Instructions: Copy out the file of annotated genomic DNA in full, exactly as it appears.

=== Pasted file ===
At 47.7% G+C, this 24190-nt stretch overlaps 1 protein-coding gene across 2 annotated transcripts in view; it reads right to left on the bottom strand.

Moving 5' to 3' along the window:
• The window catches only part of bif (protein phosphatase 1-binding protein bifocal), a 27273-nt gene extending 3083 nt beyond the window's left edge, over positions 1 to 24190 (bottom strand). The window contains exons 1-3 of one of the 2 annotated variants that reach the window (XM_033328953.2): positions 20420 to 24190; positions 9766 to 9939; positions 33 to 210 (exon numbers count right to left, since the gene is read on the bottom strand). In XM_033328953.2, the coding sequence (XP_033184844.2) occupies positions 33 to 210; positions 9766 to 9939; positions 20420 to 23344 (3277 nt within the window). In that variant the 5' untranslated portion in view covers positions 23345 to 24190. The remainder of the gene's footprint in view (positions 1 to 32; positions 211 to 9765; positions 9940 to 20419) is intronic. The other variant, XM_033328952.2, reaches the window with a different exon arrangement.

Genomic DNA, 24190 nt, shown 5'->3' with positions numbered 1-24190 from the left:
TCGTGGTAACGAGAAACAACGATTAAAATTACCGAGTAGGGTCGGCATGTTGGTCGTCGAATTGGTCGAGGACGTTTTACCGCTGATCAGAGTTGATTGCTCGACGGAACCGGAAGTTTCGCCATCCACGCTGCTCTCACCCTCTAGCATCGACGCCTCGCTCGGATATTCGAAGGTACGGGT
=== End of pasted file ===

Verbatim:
At 47.7% G+C, this 24190-nt stretch overlaps 1 protein-coding gene across 2 annotated transcripts in view; it reads right to left on the bottom strand.

Moving 5' to 3' along the window:
• The window catches only part of bif (protein phosphatase 1-binding protein bifocal), a 27273-nt gene extending 3083 nt beyond the window's left edge, over positions 1 to 24190 (bottom strand). The window contains exons 1-3 of one of the 2 annotated variants that reach the window (XM_033328953.2): positions 20420 to 24190; positions 9766 to 9939; positions 33 to 210 (exon numbers count right to left, since the gene is read on the bottom strand). In XM_033328953.2, the coding sequence (XP_033184844.2) occupies positions 33 to 210; positions 9766 to 9939; positions 20420 to 23344 (3277 nt within the window). In that variant the 5' untranslated portion in view covers positions 23345 to 24190. The remainder of the gene's footprint in view (positions 1 to 32; positions 211 to 9765; positions 9940 to 20419) is intronic. The other variant, XM_033328952.2, reaches the window with a different exon arrangement.

Genomic DNA, 24190 nt, shown 5'->3' with positions numbered 1-24190 from the left:
TCGTGGTAACGAGAAACAACGATTAAAATTACCGAGTAGGGTCGGCATGTTGGTCGTCGAATTGGTCGAGGACGTTTTACCGCTGATCAGAGTTGATTGCTCGACGGAACCGGAAGTTTCGCCATCCACGCTGCTCTCACCCTCTAGCATCGACGCCTCGCTCGGATATTCGAAGGTACGGGT